At first every vehicle had a [small mountain] stove but that didn= t last long; the stoves which were not lost thus had to work overtime. Otherwise cooking was nearly painless. We worried some about burning until we learned that nothing will burn if you add a little water and stir like hell.

Besides eating, the only other major concern was sleeping. Occasionally there was no successful answer. Fox holes are an example of an unsuccessful answer but in all of my personal reminiscences, I can recall only three of them. Others that qualify on the same grounds are the side of a railroad bed, a tunnel, or the side of a road. The back of an M-8 or a jeep or a church floor are just as bad. These things I can vouch for from experience. The best way to sleep and to sleep well was to move into a town, any town, and boot a few Germans out of the house and move in. The technique involved was extremely simple and is made simpler if it is remembered that raus in German is the same as the English out.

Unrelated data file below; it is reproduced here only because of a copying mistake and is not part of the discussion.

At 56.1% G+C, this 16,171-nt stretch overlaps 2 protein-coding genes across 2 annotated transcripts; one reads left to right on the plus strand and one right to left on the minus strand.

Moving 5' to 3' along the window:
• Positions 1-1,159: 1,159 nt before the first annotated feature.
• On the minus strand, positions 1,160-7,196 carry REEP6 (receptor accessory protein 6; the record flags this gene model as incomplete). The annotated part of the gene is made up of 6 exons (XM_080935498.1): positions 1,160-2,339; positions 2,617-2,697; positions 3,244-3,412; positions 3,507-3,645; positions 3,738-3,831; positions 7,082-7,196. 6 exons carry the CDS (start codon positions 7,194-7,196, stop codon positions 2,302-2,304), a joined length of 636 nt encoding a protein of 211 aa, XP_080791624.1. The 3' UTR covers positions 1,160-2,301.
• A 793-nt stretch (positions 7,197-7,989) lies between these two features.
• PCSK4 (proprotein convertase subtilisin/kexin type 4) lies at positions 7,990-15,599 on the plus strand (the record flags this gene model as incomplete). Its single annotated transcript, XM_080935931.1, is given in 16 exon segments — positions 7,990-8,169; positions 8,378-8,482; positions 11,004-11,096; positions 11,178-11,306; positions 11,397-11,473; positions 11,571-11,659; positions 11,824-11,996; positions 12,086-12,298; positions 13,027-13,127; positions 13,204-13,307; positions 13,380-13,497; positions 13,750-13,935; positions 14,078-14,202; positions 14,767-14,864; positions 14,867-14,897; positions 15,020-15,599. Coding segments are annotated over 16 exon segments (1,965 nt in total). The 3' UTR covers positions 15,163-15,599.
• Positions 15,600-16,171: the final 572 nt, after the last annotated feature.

By this method several of the men who are fleet of foot can sleep on mattressed beds, occasionally with sheets, and those less fleet can have a nice soft stretch of floor beside the bed. The tactics vary as to getting into the house first after it is formally declared clear. The most successful at the game, that is those who sleep on beds most often, had to do a slight amount of hedging. Everyone was eager. Standing in doorways and dismounting first, and like methods were frowned upon by ethical troopers but it seemed to be the only sure way. Eventually lots were drawn but it wasn= t nearly as sporting as knocking down a buddy in the doorway. There was not the same zest to it.